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AndyRoo

Hen with messy bum...

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Those rules in the UK always surprise me. My vet has prescribed me the iverquantel, and you can even buy it online without any prescription or anything.

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41 minutes ago, Cat tails said:

Those rules in the UK always surprise me. My vet has prescribed me the iverquantel, and you can even buy it online without any prescription or anything.

I got the impression from her that some of the treatments make the eggs dangerous to eat for a significant amount of time and it's therefore connected to contaminating food sources. I suppose the concern is that, if it were used in commercial farming, it would pose a danger to the public which is why it's not allowed.

I got the impression that the Ivermectin should only be used if the infection is completely out of control and/or other measures don't work.

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3 hours ago, AndyRoo said:

I got the impression that the Ivermectin should only be used if the infection is completely out of control and/or other measures don't work.

This isn't the case; the only reason that it isn't more widely used in poultry is because a) it isn't licenced in the UK an b) there aren't many specialist poultry vets around. Outside the UK it is widely used on backyard poultry.... and humans.... to treat endo- and ecto-parasites!

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20 minutes ago, The Dogmother said:

This isn't the case; the only reason that it isn't more widely used in poultry is because a) it isn't licenced in the UK an b) there aren't many specialist poultry vets around. Outside the UK it is widely used on backyard poultry.... and humans.... to treat endo- and ecto-parasites!

And other small pets including birds, rodents and reptiles. And kids. 😂

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9 hours ago, The Dogmother said:

This isn't the case; the only reason that it isn't more widely used in poultry is because a) it isn't licenced in the UK an b) there aren't many specialist poultry vets around. Outside the UK it is widely used on backyard poultry.... and humans.... to treat endo- and ecto-parasites!

She said she could prescribe Ivermectin for that use - just not anything else because it was illegal. But she said the best bet was to get them under control the other way as they wouldn't generally use a spot-on treatment for hens. I'm just parroting what she was saying. She was one of the exotic pet vets, and she kept hens herself, so I'm trusting her to tell me the right stuff.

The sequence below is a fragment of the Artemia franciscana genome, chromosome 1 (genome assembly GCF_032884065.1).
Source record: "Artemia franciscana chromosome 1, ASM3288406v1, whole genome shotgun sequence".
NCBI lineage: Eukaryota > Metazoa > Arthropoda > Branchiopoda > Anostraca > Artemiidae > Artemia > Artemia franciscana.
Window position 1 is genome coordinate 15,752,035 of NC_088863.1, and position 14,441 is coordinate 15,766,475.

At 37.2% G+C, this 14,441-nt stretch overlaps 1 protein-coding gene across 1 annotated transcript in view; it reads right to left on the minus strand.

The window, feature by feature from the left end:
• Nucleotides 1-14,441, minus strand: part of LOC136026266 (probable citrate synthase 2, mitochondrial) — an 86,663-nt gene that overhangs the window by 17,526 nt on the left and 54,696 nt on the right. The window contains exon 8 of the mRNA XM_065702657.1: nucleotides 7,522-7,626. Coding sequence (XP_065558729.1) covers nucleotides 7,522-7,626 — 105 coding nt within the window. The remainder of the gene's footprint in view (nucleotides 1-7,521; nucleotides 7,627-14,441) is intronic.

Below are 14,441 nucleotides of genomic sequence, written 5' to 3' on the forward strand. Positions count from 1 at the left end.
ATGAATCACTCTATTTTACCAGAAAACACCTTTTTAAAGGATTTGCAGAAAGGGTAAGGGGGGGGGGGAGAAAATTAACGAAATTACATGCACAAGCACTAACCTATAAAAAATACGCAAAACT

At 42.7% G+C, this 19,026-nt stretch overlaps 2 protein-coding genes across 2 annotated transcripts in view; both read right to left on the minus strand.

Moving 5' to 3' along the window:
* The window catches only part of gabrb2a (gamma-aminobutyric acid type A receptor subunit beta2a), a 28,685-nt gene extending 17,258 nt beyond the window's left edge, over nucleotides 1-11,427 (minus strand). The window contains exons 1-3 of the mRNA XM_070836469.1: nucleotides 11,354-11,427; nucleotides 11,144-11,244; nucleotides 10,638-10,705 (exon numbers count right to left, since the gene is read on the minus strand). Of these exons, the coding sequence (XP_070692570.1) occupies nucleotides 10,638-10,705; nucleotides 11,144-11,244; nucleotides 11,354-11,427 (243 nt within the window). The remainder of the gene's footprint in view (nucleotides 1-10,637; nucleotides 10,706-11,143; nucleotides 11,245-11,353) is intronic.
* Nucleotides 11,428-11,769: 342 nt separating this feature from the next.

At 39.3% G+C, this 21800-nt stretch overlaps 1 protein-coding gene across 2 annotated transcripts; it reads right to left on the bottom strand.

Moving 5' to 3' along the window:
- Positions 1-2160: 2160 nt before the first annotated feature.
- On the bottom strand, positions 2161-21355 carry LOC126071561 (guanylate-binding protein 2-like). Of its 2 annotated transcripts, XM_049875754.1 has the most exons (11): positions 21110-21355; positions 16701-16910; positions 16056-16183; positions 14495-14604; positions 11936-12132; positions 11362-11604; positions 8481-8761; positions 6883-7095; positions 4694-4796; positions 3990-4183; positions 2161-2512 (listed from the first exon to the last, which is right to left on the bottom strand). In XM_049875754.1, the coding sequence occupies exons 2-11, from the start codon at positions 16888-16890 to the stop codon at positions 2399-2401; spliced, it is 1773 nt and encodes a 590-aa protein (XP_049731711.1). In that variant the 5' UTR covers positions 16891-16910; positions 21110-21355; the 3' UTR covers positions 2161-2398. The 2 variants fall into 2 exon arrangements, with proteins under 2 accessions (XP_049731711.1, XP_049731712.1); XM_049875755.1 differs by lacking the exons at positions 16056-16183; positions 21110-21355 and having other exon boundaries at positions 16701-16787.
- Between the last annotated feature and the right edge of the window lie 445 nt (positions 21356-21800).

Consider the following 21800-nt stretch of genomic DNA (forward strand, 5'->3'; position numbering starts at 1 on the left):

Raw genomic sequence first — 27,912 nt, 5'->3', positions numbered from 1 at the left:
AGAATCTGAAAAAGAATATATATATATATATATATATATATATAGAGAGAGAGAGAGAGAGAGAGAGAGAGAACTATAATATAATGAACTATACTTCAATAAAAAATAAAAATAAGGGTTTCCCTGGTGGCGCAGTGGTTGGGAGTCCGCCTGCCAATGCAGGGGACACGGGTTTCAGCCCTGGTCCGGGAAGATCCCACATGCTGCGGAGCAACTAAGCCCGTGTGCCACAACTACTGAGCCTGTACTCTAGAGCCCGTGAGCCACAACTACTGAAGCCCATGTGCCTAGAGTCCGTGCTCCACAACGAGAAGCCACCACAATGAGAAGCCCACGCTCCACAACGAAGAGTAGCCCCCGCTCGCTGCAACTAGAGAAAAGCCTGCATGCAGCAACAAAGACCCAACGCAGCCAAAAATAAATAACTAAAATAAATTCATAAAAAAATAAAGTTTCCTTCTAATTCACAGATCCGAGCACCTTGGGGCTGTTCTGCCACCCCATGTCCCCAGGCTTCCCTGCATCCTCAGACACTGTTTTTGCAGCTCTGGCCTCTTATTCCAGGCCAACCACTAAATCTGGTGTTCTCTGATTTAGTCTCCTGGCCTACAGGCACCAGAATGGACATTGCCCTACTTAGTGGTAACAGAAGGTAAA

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You may find that you can get it cheaper online Andy - check your prices before getting through the vet. There is one dog drug that I get regularly - it is FAR more expensive via the vet than it is to pay for a PX from the vet and then use that to buy it online.

If you use the spot-on regularly, then you will be on top of your mites, lice and worms. I just test the worm levels quarterly anyhow, and treat if necessary.

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I have some ivermectin drops for the Rabbit so thought I would dose the chooks as well after this thread. It is the 1% version - how many drops do you normally use for a standard sized hybrid and also for a Bantam as I would imagine a lower dose would be needed. William is a Pekin and he is quite a lot smaller than my girls.

Thanks!

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The general advice for chickens is 0.25ml per hybrid less for bantams. I don't think that you need to be massively scientific about it - I never am!

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3 hours ago, The Dogmother said:

You may find that you can get it cheaper online Andy - check your prices before getting through the vet. There is one dog drug that I get regularly - it is FAR more expensive via the vet than it is to pay for a PX from the vet and then use that to buy it online.

If you use the spot-on regularly, then you will be on top of your mites, lice and worms. I just test the worm levels quarterly anyhow, and treat if necessary.

I already found Ivermectin (1%) for Rabbits etc. online, so maybe I'll just buy some and see if that works.

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5 minutes ago, AndyRoo said: